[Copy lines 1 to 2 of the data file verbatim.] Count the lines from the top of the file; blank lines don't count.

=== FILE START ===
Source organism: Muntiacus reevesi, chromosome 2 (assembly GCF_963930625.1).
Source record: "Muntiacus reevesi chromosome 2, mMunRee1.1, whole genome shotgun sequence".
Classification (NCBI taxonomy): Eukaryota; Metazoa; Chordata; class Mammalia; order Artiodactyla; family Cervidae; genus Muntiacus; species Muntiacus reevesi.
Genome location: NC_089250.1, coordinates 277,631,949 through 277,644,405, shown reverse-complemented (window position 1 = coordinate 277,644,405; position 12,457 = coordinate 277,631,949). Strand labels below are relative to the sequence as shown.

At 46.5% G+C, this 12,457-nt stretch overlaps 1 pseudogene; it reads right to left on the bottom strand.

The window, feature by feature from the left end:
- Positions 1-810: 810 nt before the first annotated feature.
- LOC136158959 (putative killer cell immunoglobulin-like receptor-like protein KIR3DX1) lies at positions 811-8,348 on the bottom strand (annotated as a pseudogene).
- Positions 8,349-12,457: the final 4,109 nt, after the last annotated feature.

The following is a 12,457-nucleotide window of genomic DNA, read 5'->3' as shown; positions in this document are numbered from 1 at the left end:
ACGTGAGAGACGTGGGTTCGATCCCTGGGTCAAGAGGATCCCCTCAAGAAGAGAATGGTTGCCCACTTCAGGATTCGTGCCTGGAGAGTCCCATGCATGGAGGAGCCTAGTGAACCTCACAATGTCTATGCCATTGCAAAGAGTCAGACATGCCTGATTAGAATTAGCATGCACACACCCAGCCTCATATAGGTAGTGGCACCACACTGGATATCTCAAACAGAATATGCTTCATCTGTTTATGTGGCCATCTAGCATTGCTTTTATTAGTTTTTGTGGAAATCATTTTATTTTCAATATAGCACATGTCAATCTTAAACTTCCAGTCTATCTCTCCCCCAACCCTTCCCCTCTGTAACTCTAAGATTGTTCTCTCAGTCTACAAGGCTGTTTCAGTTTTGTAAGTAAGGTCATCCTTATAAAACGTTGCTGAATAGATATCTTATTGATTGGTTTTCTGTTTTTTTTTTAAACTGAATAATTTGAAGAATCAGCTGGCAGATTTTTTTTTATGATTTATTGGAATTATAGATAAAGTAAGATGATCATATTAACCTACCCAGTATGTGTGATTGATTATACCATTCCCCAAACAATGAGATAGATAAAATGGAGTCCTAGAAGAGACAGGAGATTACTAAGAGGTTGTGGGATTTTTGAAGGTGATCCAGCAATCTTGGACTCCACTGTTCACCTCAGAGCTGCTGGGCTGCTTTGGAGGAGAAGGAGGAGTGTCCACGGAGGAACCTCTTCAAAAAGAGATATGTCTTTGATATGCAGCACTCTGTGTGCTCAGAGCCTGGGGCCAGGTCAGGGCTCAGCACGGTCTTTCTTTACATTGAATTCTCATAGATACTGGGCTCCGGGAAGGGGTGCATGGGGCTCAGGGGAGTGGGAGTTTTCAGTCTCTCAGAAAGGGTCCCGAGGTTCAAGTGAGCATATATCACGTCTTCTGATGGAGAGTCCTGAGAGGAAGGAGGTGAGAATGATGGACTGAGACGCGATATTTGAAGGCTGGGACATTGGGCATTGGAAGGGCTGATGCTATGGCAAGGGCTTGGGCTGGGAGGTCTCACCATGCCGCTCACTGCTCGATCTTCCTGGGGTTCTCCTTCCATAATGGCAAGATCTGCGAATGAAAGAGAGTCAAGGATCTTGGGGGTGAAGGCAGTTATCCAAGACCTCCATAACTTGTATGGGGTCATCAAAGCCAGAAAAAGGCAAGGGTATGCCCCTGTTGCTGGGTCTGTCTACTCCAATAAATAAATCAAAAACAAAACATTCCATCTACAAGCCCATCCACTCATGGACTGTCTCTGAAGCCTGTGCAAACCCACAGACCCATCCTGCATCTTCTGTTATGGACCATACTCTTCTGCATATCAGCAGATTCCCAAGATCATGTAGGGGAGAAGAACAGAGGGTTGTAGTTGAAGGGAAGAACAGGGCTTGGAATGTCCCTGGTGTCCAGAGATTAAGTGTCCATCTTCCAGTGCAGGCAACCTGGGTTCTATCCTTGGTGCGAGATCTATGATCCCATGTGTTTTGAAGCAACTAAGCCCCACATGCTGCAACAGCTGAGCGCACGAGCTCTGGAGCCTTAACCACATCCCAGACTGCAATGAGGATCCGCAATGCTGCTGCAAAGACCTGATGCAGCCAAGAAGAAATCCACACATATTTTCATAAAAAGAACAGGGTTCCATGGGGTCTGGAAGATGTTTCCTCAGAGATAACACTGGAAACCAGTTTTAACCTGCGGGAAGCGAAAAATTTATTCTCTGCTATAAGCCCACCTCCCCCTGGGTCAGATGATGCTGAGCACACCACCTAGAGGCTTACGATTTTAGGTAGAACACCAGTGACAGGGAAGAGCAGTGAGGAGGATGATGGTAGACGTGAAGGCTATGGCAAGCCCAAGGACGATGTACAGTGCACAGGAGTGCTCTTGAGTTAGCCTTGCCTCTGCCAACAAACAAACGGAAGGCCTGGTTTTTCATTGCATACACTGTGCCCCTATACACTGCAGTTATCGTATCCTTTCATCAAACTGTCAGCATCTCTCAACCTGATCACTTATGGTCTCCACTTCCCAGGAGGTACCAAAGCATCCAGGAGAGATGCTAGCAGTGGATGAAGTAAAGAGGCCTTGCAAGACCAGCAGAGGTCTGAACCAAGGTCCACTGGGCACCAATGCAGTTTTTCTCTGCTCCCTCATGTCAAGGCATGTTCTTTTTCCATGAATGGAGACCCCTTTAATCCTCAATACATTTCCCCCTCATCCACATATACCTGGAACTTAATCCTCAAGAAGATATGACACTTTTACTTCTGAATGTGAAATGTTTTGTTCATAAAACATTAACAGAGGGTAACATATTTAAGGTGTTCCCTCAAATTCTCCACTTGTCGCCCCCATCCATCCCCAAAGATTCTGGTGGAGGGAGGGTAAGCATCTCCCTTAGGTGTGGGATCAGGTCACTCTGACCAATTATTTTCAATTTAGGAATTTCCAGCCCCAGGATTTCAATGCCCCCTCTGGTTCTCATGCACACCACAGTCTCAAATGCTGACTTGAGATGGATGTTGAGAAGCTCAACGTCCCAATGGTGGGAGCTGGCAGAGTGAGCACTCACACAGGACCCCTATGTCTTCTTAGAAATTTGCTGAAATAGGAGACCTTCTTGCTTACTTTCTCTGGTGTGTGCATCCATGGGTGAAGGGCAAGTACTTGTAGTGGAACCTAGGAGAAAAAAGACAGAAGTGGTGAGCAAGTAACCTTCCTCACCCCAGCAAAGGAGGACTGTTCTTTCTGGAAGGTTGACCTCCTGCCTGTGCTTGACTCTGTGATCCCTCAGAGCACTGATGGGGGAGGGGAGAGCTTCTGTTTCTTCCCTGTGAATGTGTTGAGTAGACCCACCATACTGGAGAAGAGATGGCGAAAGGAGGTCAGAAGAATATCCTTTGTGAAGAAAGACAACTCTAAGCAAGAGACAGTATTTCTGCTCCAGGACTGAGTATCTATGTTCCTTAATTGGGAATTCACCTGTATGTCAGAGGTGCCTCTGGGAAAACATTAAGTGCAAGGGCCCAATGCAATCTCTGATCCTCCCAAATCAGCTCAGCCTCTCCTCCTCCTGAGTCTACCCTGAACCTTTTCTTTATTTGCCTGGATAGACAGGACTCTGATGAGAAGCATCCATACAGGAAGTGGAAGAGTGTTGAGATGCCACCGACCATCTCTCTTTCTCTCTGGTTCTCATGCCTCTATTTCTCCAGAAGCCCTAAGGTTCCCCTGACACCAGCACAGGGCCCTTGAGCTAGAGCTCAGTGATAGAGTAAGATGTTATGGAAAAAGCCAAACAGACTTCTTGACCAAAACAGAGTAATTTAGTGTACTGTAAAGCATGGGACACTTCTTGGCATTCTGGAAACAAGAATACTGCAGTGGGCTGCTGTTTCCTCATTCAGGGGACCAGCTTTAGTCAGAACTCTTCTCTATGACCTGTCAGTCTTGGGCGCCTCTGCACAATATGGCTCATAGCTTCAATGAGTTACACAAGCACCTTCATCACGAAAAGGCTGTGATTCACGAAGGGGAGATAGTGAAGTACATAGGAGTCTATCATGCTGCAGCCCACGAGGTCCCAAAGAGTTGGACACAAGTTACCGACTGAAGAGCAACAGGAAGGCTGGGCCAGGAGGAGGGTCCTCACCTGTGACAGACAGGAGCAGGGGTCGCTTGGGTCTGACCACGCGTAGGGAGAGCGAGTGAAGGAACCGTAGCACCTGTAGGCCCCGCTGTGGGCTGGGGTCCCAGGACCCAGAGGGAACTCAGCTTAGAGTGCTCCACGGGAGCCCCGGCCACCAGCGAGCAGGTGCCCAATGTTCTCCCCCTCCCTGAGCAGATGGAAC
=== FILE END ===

Source organism: Muntiacus reevesi, chromosome 2 (assembly GCF_963930625.1).
Source record: "Muntiacus reevesi chromosome 2, mMunRee1.1, whole genome shotgun sequence".